Tuesday, 31 December 2013

Merry Witchmas

I'm back in London to spend New Year's Eve with my closest friends. Our house is on Christmas wind-down, with not a scrap of turkey in sight, but with holly and baubles woven through the staircase and festive lights in the bay window.

One of my latest hobby-stitchings is perhaps more apt for Halloween than Christmas-time; a heart shaped brooch adorned with antique lace advertising "Witchy Woo Dating Agency" (I told you a couldn't resist a pun).

The brooch will shortly be up for sale in the Poesie Grenadine Etsy shop, which should be up and running in early January.

I did wonder if the potion bottle needed any fabric paint to define its shape and lines further; what do you think?

In other witchy news, I am still working on my Polly Kettle quilt, which is more like a comic strip or open book all about the East End fortune telling siren of the title. In the latest patch under construction, Polly is draped over a paper moon, clutching her crystal ball, in an illustrative style reminiscent of photographs of trapeze artists from the early 20th Century. I plan on painting an inky fabric paint sky in the background, and some pearls... hopefully soon all will be revealed...

All that remains is for me to wish you a very happy New Year, and to say that I will see you on the other side with more craft to share.

Friday, 27 December 2013

Merry Stitchmas

I do apologise, I couldn't resist such a gloriously dreadful pun. I hope you have all had the merriest of Christmases with your loved ones. I have spent mine sheltering from stormy weather in the Highlands, in a little house on the hill where the festive drinks flow readily.

Aside from eating and drinking far too much, I was determined this festive season to finish all the groundwork of my Canvas Stitches, ready for decorative beading and surface stitching when I get back to London.

Well, two days after Christmas I have finally done it. Here are the results:

It hasn't been easy, but, as the Tailor of Gloucester would say in my favourite of Christmas films, "I am worn to a ravelling, but 'tis done." Cashmere Stitch, Victorian Step, Byzantine, Jacquard, Tent Stitch, Button Hole Stitch, Satin Stitch, French Knots, Upright Cross, Romanian Couching, Hungarian Grounding, Parisian Stitch and Eyelets all feature. Phew!

I did find time to make merry, however, and dressed myself up more glitzy than a Christmas bauble on the 25th; my Grannie proclaimed "It's Christmas!" when she saw me. Here's a Christmas selfie to prove it:

Friday, 20 December 2013

Instagram Gratification

 As the title of this post may suggest, I've become hopelessly addicted to Instagram! I've always been one to document everything, whether in words or images, and now I'm even more prone to snap away.

I've been posting blow-by-blow accounts of my Canvas Work and other stitchy pieces, and yes, I'm sorry to say, photographs of food (though I doubt many fans of the site share their fishfinger sarnies with the world; I, on the other hand, am tragically unglamorous).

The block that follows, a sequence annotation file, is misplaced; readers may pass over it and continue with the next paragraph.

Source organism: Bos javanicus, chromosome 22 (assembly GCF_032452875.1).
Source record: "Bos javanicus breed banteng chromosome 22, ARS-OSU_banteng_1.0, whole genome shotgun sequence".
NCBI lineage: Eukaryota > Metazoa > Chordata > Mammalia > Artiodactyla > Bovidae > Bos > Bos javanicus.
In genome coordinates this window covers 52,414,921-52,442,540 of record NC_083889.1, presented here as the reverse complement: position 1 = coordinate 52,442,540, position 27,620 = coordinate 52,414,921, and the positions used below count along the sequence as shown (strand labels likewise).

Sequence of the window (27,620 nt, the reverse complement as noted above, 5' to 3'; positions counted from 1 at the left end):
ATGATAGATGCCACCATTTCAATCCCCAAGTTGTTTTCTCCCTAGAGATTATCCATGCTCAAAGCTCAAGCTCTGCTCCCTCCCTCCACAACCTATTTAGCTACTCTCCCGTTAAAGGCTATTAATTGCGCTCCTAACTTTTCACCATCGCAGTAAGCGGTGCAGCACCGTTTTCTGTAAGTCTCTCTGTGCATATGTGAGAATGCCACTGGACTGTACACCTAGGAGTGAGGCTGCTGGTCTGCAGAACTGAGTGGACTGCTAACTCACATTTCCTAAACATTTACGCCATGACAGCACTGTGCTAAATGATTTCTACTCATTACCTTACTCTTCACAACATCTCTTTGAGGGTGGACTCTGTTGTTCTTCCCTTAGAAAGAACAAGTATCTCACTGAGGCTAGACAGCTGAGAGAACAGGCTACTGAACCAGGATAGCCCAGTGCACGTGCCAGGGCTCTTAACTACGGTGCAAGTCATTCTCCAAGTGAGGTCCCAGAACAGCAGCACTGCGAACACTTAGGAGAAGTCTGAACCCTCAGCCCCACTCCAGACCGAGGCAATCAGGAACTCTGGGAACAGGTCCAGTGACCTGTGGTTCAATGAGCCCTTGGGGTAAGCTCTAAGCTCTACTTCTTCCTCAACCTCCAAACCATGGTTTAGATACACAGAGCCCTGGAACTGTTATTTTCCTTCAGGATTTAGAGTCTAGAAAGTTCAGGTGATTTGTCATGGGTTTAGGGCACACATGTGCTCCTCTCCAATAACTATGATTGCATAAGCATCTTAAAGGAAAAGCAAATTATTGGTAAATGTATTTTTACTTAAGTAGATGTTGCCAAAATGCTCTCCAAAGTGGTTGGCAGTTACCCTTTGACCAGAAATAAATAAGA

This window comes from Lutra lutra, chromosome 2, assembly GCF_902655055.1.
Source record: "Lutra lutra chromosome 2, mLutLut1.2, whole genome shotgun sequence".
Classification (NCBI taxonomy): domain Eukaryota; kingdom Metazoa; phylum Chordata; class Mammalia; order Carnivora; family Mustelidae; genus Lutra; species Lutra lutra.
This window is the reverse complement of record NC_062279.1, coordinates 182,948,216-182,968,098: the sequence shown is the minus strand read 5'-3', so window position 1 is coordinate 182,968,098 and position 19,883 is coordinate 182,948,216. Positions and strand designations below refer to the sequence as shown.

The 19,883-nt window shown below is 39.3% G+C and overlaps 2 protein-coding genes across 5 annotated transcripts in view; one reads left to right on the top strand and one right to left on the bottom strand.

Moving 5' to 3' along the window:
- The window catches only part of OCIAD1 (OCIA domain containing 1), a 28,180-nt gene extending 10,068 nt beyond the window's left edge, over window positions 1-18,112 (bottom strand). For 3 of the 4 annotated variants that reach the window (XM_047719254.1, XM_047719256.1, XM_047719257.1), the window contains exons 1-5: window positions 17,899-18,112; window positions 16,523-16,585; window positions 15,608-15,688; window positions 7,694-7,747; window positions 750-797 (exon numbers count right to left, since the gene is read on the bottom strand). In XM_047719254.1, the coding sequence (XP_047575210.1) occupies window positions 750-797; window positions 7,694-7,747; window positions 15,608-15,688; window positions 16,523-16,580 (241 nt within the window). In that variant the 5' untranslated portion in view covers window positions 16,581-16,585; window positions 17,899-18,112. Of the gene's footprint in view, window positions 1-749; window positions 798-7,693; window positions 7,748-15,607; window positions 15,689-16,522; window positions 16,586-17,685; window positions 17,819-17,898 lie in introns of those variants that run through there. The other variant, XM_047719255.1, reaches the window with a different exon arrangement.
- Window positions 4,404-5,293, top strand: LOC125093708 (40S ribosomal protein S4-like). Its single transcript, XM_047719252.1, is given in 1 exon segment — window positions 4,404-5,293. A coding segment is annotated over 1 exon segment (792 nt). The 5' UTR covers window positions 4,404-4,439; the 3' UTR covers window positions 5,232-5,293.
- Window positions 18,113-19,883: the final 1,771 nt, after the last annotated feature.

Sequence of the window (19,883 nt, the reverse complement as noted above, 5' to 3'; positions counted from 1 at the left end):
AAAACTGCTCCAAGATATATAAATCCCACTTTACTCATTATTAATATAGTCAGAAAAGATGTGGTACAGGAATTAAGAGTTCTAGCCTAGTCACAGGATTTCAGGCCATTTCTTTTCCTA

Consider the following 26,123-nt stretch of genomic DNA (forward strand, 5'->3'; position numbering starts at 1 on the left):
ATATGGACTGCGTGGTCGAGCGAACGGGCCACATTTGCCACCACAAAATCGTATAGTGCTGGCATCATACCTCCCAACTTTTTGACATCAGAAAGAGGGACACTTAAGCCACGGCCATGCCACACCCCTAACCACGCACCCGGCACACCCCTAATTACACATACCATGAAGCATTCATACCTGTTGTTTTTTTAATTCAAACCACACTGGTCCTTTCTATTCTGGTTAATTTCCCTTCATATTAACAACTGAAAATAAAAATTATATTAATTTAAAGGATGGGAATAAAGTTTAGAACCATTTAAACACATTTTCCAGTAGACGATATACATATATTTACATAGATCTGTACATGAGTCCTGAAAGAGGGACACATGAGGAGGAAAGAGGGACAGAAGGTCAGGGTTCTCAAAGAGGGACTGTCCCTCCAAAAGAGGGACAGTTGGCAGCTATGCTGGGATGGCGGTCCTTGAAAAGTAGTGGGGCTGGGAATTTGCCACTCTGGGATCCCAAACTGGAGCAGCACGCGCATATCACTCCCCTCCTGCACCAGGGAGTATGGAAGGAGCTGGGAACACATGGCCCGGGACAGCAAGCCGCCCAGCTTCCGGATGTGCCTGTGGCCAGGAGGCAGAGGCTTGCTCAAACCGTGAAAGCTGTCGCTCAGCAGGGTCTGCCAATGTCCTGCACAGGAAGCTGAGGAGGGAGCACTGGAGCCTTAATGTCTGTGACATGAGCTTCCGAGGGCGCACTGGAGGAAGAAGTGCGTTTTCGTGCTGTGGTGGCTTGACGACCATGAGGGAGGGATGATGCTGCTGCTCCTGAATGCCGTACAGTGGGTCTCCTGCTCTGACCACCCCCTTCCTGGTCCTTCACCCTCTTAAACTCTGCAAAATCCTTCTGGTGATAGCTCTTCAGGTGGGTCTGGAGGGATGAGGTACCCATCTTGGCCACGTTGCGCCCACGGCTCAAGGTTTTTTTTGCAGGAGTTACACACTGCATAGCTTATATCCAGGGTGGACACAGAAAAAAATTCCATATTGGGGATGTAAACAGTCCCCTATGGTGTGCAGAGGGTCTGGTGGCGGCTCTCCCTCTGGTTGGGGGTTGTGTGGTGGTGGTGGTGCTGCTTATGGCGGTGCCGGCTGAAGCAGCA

If you're an Instagrammer yourself, say hi; I'm always looking out for new artists and interesting images to follow. My moniker is the very same - @poesiegrenadine. See you over there, smartphone in hand!

Monday, 16 December 2013

Winter Stitching

So, what's new? Not a lot, I'm still soldiering away, battling the winter blues and a hefty Canvas Work design. However, I think I am beginning to see the light at the end of the tunnel; I would say more than half of my Canvas Stitches piece is finished at this point! It has seemed at points as if it would never end, but now I feel one final push should do it.

The coral garden last week

The coral garden earlier today

A close up of Upright Cross coral (green), Romanian Couching waves (purple and brown), Victorian Step water (purple and light green)
I'm not entirely sure about my choice of colours; I fear the piece is too busy, but the main thing is that I am enjoying it, and learning so, so much.

Other diversions that have been cheering me up during these short dark days include plastering every square inch of wall in my room with art (and bunting, but of course)...

It certainly helps to have a cosy hideaway to hibernate in during the winter months!
... a stack of "What To Look For In..." Ladybird four seasons books to be stitched into someday to accompany last year's What To Look For In Winter...

...and all my Christmases coming early in the form of not one, not two, but three Santa stacks filled with vintage satins, printed cottons, and yards and yards of lace trimmings. I don't think I've ever been so grateful to receive old cast-offs!

Some purchased fripperies which are destined for brooches and artist's book #3

I'm already sketching up designs for my Black Work piece (it might just be Polly Kettle themed!), and have availed myself of some evenweave to practise the stitches on. It's going to be a busy stitchy Christmas!